© Collin Grady from Las Vegas, Nevada.

Partial lunar eclipse

Tue, 11 Jan 2028 at23:14 EST(3615 days away)
04:14 UTC

Dominic Ford, Editor
From the Eclipses feed

Time:       Altitude: °      Azimuth: °

A simulation of how the eclipse will appear from Ashburn.

The outer grey circle is the Earth's penumbra, and the inner black circle is the umbra. Any part of the Moon which passes within the black circle will be unilluminated, while any part within the grey circle will appear less bright than usual.

There will be a partial eclipse of the Moon, visible from Ashburn in the south-eastern sky. The Moon will lie 68° above the horizon at the moment of greatest eclipse.

The eclipse will last from 22:46 until 23:42, and maximum eclipse will occur at 23:14, when 7% of the Moon's disk will lie in shadow (all times given in Ashburn time).

Eclipses of the Moon are easy to watch with the unaided eye. A modest pair of binoculars will give a superb view of the Moon's surface, but are not required. Unlike solar eclipses, lunar eclipses are entirely safe to look at without the need to look through any kind of filter.

They occur whenever the Earth passes between the Moon and Sun, such that it obscures the Sun's light and casts a shadow onto the Moon's surface. The circular shadow cast by the Earth appears as a bite taken out of the Moon during its partial phases.

Sequence of events

The eclipse will begin at 21:09, when the Moon first enters a region of the Earth's shadow called the penumbra. In this outer part of the Earth's shadow, an observer on the Moon would see the Sun partially obscuring the Sun's disk, but not completely covering it. As a result the Moon's brightness will begin to dim, as it is less strongly illuminated by the Sun, but it remains illuminated.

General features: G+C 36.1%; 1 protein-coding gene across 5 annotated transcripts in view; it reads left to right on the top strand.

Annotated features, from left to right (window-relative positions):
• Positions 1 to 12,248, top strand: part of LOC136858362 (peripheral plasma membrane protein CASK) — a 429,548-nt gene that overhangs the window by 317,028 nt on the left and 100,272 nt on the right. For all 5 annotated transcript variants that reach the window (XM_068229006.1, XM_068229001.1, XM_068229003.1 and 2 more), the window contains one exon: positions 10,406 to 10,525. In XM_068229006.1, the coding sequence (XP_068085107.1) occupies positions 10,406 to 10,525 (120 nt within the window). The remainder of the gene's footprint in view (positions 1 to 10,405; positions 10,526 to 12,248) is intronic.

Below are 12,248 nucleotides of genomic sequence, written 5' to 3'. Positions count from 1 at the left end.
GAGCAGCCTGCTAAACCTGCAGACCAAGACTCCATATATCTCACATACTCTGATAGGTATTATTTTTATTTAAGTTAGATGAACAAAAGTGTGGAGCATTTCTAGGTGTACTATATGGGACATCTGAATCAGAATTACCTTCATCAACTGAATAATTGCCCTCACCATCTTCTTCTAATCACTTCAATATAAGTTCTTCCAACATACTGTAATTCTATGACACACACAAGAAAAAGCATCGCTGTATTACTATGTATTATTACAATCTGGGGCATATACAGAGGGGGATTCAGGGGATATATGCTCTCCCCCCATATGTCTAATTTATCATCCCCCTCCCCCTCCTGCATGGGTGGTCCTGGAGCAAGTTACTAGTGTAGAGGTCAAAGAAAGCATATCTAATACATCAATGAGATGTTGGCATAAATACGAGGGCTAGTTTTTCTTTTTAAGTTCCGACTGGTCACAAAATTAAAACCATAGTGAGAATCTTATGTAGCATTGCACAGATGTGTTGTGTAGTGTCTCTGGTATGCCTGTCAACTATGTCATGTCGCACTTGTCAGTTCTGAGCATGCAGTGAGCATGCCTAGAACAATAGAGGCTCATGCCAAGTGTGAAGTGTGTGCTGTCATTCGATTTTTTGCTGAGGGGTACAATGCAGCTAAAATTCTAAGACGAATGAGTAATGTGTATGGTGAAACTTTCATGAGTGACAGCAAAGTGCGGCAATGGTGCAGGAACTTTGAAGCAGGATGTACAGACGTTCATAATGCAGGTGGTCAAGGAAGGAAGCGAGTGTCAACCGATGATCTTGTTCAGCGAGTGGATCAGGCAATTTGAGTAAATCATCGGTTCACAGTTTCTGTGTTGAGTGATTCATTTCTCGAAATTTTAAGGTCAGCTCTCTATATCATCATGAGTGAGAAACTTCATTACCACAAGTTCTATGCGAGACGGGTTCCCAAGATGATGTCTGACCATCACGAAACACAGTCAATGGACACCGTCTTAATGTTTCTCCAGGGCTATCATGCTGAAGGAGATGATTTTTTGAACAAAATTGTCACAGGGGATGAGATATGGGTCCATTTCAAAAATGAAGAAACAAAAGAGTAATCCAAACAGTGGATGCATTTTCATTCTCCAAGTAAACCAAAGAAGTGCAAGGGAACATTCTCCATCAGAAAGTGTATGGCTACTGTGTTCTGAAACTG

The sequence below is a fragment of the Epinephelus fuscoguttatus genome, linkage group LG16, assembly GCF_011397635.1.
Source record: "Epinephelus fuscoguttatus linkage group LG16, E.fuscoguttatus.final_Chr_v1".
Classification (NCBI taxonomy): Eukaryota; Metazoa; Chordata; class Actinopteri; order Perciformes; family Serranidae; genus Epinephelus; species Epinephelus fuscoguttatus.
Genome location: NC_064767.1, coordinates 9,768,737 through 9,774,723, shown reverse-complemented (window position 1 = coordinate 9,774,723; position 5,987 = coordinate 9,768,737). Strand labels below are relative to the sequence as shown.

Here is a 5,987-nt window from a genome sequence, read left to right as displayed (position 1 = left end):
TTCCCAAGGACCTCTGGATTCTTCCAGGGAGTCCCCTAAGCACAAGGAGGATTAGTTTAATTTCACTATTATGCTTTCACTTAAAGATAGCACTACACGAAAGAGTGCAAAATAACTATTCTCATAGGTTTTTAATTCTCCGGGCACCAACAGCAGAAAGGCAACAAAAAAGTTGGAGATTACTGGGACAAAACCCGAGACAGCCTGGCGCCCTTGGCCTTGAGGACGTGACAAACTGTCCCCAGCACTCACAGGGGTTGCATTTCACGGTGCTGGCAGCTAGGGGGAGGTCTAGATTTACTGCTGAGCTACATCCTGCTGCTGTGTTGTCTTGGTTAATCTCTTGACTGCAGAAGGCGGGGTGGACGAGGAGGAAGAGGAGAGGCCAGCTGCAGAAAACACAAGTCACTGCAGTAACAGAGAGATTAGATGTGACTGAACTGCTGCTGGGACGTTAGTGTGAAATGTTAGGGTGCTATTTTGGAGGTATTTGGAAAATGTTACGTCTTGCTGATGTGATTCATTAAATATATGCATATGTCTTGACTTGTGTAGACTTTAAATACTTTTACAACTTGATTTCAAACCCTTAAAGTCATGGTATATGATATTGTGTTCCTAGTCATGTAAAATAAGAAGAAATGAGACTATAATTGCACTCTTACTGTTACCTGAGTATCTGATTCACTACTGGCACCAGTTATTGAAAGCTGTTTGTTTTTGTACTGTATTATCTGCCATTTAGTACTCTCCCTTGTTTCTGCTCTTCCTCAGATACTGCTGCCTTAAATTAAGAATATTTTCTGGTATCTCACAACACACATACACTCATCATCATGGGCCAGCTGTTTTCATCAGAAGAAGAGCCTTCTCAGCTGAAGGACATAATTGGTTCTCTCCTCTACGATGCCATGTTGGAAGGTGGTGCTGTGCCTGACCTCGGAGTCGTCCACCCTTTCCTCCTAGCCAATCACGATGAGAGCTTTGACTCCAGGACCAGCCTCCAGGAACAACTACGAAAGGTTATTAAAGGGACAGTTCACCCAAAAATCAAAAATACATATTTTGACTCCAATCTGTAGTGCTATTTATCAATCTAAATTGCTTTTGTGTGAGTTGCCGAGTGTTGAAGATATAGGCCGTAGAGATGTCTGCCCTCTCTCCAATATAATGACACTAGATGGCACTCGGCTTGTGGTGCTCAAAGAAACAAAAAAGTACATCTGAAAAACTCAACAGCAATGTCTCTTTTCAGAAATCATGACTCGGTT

At 22:46, the edge of the Moon's disk will enter the Earth's umbra. This is the region of space in which an observer on the Moon's surface would see the Earth completely obscuring the whole of the Sun's disk, and would find themselves suddenly thrust into darkness.

As an increasing fraction of the Moon's face creeps into the Earth's umbra, it will appear to have a growing bite taken out of it. We will see our planet's circular shadow sweep across the face of the Moon.

The table below lists the times when each part of the eclipse will begin and end.

21:0902:09Moon begins to enter the Earth's penumbra
22:4603:46Moon begins to enters the Earth's umbra. Partial eclipse begins.
23:1404:14Greatest eclipse
23:4204:42Moon fully outside the Earth's umbra. Partial eclipse ends.
01:1906:19Moon leaves the Earth's penumbra
The geometry of a lunar eclipse
The geometry of a lunar eclipse. Within the penumbra, the Earth covers some fraction of the Sun's disk, but not all of it. In the umbra, the Earth covers the entirity of the Sun's disk. Any parts of the Moon's surface that lie within the Earth's umbra will appear unilluminated. Image courtesy of F. Sogumo.

Visibility of the eclipse

Eclipses of the Moon are visible anywhere where the Moon is above the horizon at the time. Since the geometry of lunar eclipses requires that the Moon is directly opposite the Sun in the sky, the Moon can be seen above the horizon anywhere where the Sun is beneath the horizon. The map below shows where the eclipse of January 11 will be visible.

Map of where the eclipse of January 2028 will be visible.
Map of where the eclipse of January 2028 will be visible. Click here to expand.

Further information

This eclipse is a member of Saros series 115. The exact position of the Moon at the moment of greatest eclipse is as follows:

Object Right Ascension Declination Constellation Angular Size
The Moon 07h31m +22°46' Gemini 33'09"

The coordinates above are given in J2000.0.

The sky on 11 January 2028
Sunrise 07:27
Sunset 17:04
Twilight ends
Twilight begins

15-day old moon
Age of Moon
15 days

All times shown in EST.
Rise Culm. Set
Mercury 08:34 13:30 18:25
Venus 09:31 14:48 20:05
Moon 16:55 00:19 06:52
Mars 08:26 13:21 18:16
Jupiter 22:25 04:39 10:50
Saturn 11:45 18:07 00:33


Espanak, F., & Meeus, J., Five Millennium Canon of Lunar Eclipses: -1999 to +3000, NASA Technical Publication TP-2009-214172 (2009)

You may embed the map above in your own website. It is licensed under the Creative Commons Attribution 3.0 Unported license, which allows you to copy and/or modify it, so long as you credit In-The-Sky.org.

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03 Feb 2028, 14:12 EST  –  Moon at First Quarter

Image credit

© Collin Grady from Las Vegas, Nevada.




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